Sports memorabilia is back in the news as a bat used by first baseman, Lou Gehrig in 1938 has sold at auction for $715,120. Gehrig, who was known as the Iron Horse, was a powerhouse baseball player and hitter for the New York Yankees. During his 17-year career with the Yankees, he set many records that stood for decades. A member of “Murderers Row,” he participated in the most consecutive games played (2,130), a record that stood for 56 years and was long considered unbreakable until surpassed by Cal Ripken Jr., in 1995. Gehrig’s consecutive game streak ended on May 2, 1939, when he voluntarily took himself out of the lineup, stunning both players and fans, after his performance on the field became hampered by amyotrophic lateral sclerosis, an incurable neuromuscular illness; it is now commonly referred to in North America as “Lou Gehrig’s disease.” The disease forced him to retire at age 36, and was the cause of his death two years later. The pathos of his farewell from baseball was capped off by his iconic 1939 “Luckiest Man on the Face of the Earth” speech at Yankee Stadium. In 1969 the Baseball Writers’ Association of America voted Gehrig the greatest first baseman of all time, and he was the leading vote-getter on the MLB All-Century Team chosen by fans in 1999. Gehrig died in 1941. It was reported that Babe Ruth wept openly at his casket.

A film, “The Pride of the Yankees,” was made of Gehrig’s life and career and starred Gary Cooper as the beloved ballplayer and all-around “great guy.” Gehrig’s widow, Eleanor, never remarried. She dedicated the rest of her life to ASL research.

The bat, sold at auction, was a 34-inch, 36 ounce Louisville Slugger that Gehrig used in his final full season with the Yankees. The top bid of $715,120 for the iconic bat took it home was the winner.

My April at the Kane County Flea Market wasn’t stellar. Bad weather on Saturday made for weak sales, but thankfully, Sunday was much better and we moved a great deal of “treasures” for inside the house, while my next door neighbors for the weekend sold a variety of rustic outdoor pieces. I had the honor to meet Stanley, the 13-year-old autistic boy who is a whiz at electronic equipment. Stanley and I became fast friends, but he may have been frustrated with my lack of knowledge of video games. Stanley wanted me to play a game with him and I had to tell him I do not possess any skill with video games. After trying to explain buttons on the game console to me, I got a car going on the track and immediately crashed! Stanley must have figured out that I was telling the truth!

Let’s celebrate National Auctioneers Week, April 26 to May 1! Annually, National Auctioneers Week is the week leading up to the first Saturday in May — National Auctioneers Day. NAA members take part in a week-long promotional campaign that highlights the auction method of marketing. (This information was taken from the NAA website.)

And here’s some listings of interesting auctions coming up in the next couple of weeks.

A two-day, online-only Chic and Antique Estate Treasures auction is slated for April 21st and 22nd by Nye & Company Auctioneers, based in Bloomfield, N.J. Around 600 lots will cross the auction block, starting at 10 a.m. Eastern both days. The catalog caters to the firm’s international audience, be they interested in contemporary design or more traditional collecting categories. Internet bidding will be facilitated by,, and the Nye website. If you need additional information about this auction, you may call John Nye or Andrew Holter at 973-984-6900; or, you can email them at or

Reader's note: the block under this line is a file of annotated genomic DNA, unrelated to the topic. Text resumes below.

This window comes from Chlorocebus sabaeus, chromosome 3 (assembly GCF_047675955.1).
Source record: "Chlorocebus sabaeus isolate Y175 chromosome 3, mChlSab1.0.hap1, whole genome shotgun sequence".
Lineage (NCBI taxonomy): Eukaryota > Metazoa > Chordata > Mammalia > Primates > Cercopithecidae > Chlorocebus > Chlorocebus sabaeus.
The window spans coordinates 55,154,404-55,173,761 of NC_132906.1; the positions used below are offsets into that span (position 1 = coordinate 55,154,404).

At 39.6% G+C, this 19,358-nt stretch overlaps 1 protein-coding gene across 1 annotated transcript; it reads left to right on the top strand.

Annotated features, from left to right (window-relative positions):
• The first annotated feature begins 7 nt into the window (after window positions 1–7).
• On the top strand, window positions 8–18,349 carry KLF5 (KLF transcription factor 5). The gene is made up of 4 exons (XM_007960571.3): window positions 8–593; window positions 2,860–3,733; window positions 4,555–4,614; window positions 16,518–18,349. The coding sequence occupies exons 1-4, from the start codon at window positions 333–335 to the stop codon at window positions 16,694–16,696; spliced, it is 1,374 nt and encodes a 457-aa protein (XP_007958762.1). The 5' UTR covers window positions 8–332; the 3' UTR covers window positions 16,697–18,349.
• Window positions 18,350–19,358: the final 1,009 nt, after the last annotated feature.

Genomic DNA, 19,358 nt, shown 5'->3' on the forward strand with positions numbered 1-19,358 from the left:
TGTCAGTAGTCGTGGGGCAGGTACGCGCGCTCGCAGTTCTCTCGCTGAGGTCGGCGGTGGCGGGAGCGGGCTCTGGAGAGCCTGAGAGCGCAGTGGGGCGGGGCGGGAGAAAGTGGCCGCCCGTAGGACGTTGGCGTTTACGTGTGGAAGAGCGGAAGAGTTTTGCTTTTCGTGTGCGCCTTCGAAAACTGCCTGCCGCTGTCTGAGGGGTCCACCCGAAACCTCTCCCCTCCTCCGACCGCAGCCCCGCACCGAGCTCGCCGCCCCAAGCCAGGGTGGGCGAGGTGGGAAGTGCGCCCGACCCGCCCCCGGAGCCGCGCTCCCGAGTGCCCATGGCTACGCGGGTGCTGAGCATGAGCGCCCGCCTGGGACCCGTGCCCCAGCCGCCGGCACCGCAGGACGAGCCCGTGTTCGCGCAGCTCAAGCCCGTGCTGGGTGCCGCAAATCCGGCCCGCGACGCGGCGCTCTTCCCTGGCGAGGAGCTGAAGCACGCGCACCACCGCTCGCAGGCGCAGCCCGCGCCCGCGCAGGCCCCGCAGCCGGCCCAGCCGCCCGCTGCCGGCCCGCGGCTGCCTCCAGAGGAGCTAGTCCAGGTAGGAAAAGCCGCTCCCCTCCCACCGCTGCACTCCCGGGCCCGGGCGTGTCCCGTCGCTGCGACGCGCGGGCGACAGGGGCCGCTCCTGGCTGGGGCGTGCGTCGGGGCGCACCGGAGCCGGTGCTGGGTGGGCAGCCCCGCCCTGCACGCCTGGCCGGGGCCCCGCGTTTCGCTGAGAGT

Garnavillo Auction Company has a large online only auction that closes on April 21, at 6 p.m. Crockery, curios, spool cabinets; cast iron toys, trains; mission furniture; Rookwood, Roseville, Weller and Van Briggle pottery and much more will be sold. More information about this auction is at (563) 964-9200 or online at Free WiFi in house. Bidding available at

Duwa’s Auction Service, LLC is holding an auction of items from the Amana Colonies on April 24, at 9 a.m. Included in this auction are primitive furniture; advertising pieces; pocket watches; glassware; linens and more. Two rings will be used at this sale. The auction takes place at Duwa’s Auction Building 1-1/2 miles west of Wellman, Iowa on Hwy. 22. More information at (319) 646-6775 or online at

Boldt Auction Co., is offering Part One of a large antiques auction on Saturday, April 24 at 9 a.m. sharp. The second part of the auction takes place on May 8 at 9 a.m. The auction will be held at 606 3rd Street in Traer, Iowa. Items for this auction are from Mary Schendell of Marshalltown. Mary, who is 99 years old has moved into a nursing home and is selling her items that date from the Civil War through the Great Depression years. Included in this gigantic sale will be furniture — settees; sofas; dressers; chairs; armoires and much more. Lamps; crockery; bowls; rustic lamps; railroad lanterns; an organ and more is scheduled to be sold. More information about this auction is with Boldt Auction Co., at (319) 478-2809 or online at

Have a wonderful couple of weeks shopping, browsing and adding to collections. Our next issue is May 4, and we will again bring a fun, informative and up-to-the-minute issue with articles on the antiques and collectibles market as well as postcards and ephemera. Please keep in mind that we’d love to hear from you about collecting –Auction Action news; club and convention news; mystery items; young collectors, unusual collections and any other antiques-related matters. We can be reached at; or via telephone at (319) 472-4763.